When Police Kill, Why Don’t We Consider Them ‘Politically Motivated’?

ST PAUL, MN - JUNE 16: Protestors carry a portrait of Philando Castile on June 16, 2017 in St Paul, Minnesota. Protests erupted in Minnesota after Officer Jeronimo Yanez was acquitted on all counts in the shooting death of Philando Castile. (Photo by Stephen Maturen/Getty Images)

To engage in politics is a sinister act; to be politically correct is an immobilizing burden; to politic is the most basal form of cynical groveling. And we reserve these characterizations for thosepoliticians who are willing to endure our self-righteous scorn.

There is a bizarre, baseless belief that politics is an action we undertake solely when weve lost our national wits and devolved into tribal, selfish beings. But few weeks could better evidence the contrary than the past one. American politics are ubiquitous, and with frightening regularity, they function precisely as they are intended.

The alleged shooter, 66-year old James Hodgkinson, unleashed a hail of gunfire upon Scalise, Capitol Police Officers David Bailey and Crystal Griner, Lobbyist Matt Mika, and congressional staffer Zachary Barth. All were gathered at a practice for this years annual congressional charity baseball game. And it was in the wake of this carnage that Hodgkinsons profile began to take shape in the public square.

Excluding its use as some sort of mantra or wishful incantation, the notion that American politics exist largely in the absence of violence is untenable. Far too many have been taken at our national behest for this to be so. Elected officials state prosecutors, county sheriffs, governors, attorney generals, senators, presidents have ascended to office on the assurance that deviant populations, largely consistent of people of color, would be brought to heel. From Mississippi to Maine, South Florida to Phoenix, and the way to the White House, portrayals of Americas diverse, urban centers as lawless cesspools in need of forceful order have gained traction.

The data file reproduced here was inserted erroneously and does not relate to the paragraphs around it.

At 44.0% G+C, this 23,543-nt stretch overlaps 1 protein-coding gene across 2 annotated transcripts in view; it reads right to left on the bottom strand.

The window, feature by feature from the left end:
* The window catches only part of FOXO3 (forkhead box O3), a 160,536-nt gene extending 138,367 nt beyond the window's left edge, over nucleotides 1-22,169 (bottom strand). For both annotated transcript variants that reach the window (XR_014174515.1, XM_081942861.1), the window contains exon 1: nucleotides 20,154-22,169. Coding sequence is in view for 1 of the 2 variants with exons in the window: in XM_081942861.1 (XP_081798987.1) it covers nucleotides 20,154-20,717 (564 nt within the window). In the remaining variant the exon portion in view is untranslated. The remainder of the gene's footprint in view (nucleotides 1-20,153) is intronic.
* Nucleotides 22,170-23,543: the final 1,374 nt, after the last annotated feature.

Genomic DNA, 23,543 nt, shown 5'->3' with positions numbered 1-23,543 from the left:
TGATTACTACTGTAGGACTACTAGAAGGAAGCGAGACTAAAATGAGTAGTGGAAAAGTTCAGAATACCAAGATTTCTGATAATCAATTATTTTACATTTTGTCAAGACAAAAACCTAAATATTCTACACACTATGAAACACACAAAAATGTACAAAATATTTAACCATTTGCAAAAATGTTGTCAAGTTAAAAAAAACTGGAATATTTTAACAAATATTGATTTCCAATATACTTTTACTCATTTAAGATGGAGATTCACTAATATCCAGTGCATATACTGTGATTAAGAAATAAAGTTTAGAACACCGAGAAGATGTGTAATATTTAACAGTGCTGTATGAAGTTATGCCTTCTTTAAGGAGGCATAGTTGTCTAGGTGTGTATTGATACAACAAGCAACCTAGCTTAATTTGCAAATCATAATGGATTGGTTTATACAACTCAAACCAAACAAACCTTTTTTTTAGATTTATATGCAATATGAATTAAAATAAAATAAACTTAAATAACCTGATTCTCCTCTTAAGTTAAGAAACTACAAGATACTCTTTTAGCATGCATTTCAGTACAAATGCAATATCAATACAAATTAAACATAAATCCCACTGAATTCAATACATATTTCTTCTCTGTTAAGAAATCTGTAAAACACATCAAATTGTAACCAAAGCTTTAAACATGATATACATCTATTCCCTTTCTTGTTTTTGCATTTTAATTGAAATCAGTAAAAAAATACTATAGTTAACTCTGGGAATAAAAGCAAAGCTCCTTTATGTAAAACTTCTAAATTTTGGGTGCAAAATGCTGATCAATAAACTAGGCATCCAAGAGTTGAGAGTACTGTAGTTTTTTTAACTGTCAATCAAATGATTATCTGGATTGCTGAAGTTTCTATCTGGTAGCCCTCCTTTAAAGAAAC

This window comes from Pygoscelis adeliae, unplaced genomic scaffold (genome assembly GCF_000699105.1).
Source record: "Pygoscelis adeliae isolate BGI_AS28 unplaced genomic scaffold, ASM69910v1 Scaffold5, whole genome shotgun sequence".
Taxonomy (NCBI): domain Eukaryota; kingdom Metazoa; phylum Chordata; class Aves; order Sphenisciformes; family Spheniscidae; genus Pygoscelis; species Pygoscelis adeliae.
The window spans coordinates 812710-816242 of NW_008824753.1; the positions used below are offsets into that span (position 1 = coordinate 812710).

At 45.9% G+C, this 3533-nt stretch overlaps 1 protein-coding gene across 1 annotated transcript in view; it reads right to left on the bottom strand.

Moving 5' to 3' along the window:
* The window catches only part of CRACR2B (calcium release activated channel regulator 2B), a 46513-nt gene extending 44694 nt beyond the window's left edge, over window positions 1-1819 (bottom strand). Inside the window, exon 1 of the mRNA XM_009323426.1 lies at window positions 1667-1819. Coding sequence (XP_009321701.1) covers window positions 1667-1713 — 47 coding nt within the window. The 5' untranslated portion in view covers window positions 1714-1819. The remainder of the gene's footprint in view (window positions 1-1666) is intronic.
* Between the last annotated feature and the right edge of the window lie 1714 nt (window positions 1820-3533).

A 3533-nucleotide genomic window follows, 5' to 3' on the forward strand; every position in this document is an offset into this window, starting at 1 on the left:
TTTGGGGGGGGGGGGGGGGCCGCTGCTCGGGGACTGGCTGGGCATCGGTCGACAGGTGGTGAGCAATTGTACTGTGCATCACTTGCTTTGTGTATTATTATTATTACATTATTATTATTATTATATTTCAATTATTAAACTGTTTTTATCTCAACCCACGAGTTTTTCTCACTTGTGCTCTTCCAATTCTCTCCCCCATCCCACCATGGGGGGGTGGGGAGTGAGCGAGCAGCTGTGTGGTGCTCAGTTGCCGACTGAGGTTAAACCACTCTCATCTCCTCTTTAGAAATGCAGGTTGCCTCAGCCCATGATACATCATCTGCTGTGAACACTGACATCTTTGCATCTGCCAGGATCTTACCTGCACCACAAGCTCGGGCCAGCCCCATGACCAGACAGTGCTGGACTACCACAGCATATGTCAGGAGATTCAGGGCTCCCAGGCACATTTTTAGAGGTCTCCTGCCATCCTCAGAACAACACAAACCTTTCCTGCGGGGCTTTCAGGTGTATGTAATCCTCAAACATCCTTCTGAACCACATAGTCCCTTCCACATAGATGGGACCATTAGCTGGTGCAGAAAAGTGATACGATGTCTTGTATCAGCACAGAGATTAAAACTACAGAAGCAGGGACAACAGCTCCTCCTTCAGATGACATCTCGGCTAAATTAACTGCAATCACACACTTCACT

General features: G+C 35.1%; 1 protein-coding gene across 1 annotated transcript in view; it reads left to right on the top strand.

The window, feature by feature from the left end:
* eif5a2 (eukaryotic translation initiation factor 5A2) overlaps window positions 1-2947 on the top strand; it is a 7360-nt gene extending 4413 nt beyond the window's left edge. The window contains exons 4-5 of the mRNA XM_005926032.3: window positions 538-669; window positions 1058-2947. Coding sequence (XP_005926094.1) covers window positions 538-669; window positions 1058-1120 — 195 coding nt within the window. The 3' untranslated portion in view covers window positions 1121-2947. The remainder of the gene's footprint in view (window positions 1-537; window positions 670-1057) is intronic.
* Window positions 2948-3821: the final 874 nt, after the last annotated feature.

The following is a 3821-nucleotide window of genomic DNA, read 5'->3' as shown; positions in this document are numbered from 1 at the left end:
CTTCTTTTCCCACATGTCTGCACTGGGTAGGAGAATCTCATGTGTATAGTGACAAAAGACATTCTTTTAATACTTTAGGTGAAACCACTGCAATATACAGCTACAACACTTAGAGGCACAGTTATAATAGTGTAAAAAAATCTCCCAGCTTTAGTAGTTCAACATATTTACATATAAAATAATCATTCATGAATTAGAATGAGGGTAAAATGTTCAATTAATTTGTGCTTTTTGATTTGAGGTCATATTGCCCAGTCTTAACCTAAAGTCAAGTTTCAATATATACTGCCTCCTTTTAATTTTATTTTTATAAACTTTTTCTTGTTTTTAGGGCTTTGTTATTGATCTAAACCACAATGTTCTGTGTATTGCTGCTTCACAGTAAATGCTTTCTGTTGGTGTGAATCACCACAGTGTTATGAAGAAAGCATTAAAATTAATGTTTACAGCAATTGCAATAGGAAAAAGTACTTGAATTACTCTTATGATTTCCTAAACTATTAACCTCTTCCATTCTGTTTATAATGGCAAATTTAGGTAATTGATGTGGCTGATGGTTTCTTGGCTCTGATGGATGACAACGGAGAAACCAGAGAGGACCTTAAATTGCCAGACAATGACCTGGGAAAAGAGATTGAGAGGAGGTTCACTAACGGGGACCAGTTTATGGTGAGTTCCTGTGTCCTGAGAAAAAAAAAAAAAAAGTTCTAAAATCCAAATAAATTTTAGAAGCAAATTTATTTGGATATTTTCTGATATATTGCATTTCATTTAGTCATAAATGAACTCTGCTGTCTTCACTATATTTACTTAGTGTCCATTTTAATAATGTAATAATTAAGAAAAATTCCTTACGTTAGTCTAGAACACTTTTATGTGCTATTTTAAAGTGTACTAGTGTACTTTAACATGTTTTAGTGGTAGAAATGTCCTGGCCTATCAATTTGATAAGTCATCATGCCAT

Police today serve under the authority of a president who promised an unfettered expansion of their powers. An officer today can reasonably operate under the assumption that the highest office in the land has lent them blind loyalty. And yet, when deaths and alleged misconduct occur, we are implored to believe they are thoughtless errors rather than a natural result of newfound power and privilege within the well-connected police lobby.

He will instead join an ever-growing list of Black bodies wrested from the earth by the state without any assignment of guilt on the perpetrator. The violence inflicted upon him was a reflection of the nations fear about a perceived, inherent criminality within Black people.

In a nation such as ours, where professed aversion to politics and its products is a pastime, we are not inclined to believe those we empower with dominion over human life act with the same malice, petulance, and biases we do. It is our preference to imagine it is we the mere mortals who busy ourselves with politics as our law enforcement officials float pristinely above, shielding us from danger.

If all IRS employees were suddenly granted indomitable power over American citizens, and granted far-reaching, extrajudicial authority, our allowance of that policy would stand as a political statement. It would be a declaration of how we wish to envision our future.

When, as weve witnessed, a raft of highly publicized police shootings involving black and brown people occur without consequence, that too is a declaration of our future aimsthat too is politicaland it suggests black and brown people are nonessential to the future of our nation.

For one, it is peddled, in part, by our kiddish self-imagination and esteem. We classify our public discourse among the renowned, regal sort. In Washington D.C. and capitals across the country, our governmental structures are a picturesque homage to a revered time. Greek columns, Latin etchings, and ornate sculptures mark our supposed appreciation for the core principles of democracy established in eons past.

If we are to truly condemn violence in our politics, we must scrutinize it in its every iteration, individual and state-sanctioned, and not solely when doing so affirms the majesty of our American dream.

Be the first to comment on "When Police Kill, Why Don’t We Consider Them ‘Politically Motivated’?"

Leave a comment

Your email address will not be published.